A typical day of food for me involves grabbing perfectly ripened fruit off my 6-foot fruit storage shelf and throwing a few vegetables/greens with them in a bowl. For breakfast I may eat 3 to 4 mangos, a couple bananas, and half a papaya [19:41]. I eat 4 meals a day, and the proportion of vegetables per meal increase as the day progresses; the last meal of the day is usually a salad with fruit mixed in.
The sheer amount of fruit I eat may be surprising, but I emphasize the extreme importance of eating enough calories on a plant-based diet [19:08]. This is the #1 reason most people abandon eating a plant-based diet is because they are simply not eating enough calories.
A low-fat plant-based diet addresses the basic complicating factor in the treatment of diabetes - insulin resistance [22:00]. Insulin resistance occurs when muscle and liver store excessive quantities of fat.
When the muscles and liver accumulate fat, insulin has a difficult time communicating with them, thus trapping glucose in your blood.
A low-fat, plant-based, whole-food diet significantly improves insulin sensitivity, by reducing the amount of tissue fat, and optimizing the ability of muscle and liver to communicate with insulin.
This increase in insulin sensitivity also decreases the risk of diabetes complications [23:48]. Additionally, when your body is receiving sufficient calories and your insulin sensitivity is high, your muscles receive large quantities of glucose to support an active lifestyle [32:35].
It’s important to understand that insulin is a required biological hormone and the best approach is to focus on increasing insulin sensitivity, rather than simply decreasing total insulin [26:07].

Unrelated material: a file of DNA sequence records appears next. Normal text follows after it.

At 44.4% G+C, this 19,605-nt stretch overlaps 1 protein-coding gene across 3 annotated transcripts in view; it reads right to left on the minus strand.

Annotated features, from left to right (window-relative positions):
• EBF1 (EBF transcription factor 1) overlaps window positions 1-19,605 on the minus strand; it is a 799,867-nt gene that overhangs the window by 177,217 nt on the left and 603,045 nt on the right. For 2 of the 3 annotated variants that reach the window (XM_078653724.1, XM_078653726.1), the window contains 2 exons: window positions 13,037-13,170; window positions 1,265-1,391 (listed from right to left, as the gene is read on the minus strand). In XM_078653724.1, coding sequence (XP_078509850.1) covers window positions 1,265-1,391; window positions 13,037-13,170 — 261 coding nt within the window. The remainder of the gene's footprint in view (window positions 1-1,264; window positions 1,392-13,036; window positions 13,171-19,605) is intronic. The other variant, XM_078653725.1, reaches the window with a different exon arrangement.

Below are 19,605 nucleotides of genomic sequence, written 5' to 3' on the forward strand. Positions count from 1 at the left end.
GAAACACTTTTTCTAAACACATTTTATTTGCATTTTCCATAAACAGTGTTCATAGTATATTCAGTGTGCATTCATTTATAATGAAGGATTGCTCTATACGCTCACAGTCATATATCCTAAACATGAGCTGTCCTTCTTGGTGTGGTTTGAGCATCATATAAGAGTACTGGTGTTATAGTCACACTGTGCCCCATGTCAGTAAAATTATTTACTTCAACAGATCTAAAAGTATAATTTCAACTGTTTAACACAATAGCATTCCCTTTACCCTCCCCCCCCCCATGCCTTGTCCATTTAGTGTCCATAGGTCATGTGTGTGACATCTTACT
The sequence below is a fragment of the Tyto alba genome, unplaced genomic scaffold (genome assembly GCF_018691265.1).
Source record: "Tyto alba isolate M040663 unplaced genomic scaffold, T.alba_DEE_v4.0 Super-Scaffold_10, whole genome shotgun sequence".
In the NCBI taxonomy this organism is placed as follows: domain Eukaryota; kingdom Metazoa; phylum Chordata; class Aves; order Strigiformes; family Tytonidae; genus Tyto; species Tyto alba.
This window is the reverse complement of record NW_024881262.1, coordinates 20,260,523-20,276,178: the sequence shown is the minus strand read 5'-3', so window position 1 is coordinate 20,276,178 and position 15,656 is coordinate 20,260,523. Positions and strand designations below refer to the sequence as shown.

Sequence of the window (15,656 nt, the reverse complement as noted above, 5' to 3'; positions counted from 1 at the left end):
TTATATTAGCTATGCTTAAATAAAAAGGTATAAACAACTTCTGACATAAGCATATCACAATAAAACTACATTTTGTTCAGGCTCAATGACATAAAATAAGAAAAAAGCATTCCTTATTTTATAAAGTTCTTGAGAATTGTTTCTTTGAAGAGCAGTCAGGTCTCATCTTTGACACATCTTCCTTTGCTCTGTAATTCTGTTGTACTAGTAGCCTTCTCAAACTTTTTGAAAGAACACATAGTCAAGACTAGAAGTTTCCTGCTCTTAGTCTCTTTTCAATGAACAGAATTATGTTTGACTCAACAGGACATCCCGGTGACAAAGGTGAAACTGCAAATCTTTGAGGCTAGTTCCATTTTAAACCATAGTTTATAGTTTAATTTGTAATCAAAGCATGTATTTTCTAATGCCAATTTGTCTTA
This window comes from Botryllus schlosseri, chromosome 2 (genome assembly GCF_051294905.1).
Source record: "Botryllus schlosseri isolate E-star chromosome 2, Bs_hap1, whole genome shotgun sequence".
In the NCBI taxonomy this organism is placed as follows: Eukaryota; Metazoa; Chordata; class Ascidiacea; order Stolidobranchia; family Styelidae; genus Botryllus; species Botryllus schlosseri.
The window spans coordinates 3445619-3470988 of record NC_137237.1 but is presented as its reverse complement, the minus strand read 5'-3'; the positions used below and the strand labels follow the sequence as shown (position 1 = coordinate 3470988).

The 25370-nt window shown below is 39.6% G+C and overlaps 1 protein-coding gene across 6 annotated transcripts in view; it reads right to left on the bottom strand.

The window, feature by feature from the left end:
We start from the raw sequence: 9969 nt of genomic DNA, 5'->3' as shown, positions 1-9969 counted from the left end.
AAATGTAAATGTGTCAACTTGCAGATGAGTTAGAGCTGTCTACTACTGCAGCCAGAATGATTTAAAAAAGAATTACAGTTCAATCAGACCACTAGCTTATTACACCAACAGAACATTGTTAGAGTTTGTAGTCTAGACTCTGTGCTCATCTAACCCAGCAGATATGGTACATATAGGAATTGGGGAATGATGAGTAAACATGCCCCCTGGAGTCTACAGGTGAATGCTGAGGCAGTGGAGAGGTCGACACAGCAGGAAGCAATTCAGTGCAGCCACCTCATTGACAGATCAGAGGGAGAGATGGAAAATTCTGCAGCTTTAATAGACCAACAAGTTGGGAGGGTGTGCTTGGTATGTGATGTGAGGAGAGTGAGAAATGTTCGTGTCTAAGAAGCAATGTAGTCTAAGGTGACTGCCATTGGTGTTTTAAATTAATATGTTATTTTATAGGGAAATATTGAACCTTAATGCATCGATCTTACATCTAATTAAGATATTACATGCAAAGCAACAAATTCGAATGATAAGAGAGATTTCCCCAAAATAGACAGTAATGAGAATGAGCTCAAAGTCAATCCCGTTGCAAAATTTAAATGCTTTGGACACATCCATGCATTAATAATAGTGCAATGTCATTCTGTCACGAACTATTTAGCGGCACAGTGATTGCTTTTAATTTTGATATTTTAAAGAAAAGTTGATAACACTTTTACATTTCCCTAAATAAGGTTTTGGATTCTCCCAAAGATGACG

To calculate insulin sensitivity, simply divide the total number of grams of carbohydrates eaten in 24-hours by the total number of units of insulin injected. This can only be calculated in those that are insulin-dependent:
Eating a low-fat, plant-based, whole-food diet can result in radical health gains beyond increased insulin sensitivity. In my case, I was able to stop taking a number of medications for acne (including accutane) and allergies (Claritin-D). I also no longer suffer from plantar fasciitis [42:43].
In the Mastering Diabetes Online Group Coaching Program I run with Cyrus Khambatta, PhD, our clients often experience the following:
One aspect of eating a low-fat plant-based diet that can prove tricky is navigating social situations. There are many ways to modify menu choices to your nutrition goals, but it is important to stand up for your nutritional needs. I choose to take food with me to social events, because it allows me to monitor my portions accurately, thereby making insulin dosing more accurate [52:15].
I genuinely believe that maintaining a firm stance on your food choices is not rude. By doing so, you are choosing to manage your health, so that you can be your best self and give more to those around you.
Tell us about your experience eating a plant-based diet below.
Robby Barbaro was diagnosed with type 1 diabetes at the age of 12. Robby graduated from the University of Florida and is the cofounder of Mastering Diabetes and the founder of Mindful Diabetic. He worked at Forks Over Knives for six years before turning his attention in 2016 to coaching people with diabetes full time. Robby enjoys exercising every day, spending time with friends, and sharing his lifestyle on Instagram, Snapchat and Facebook.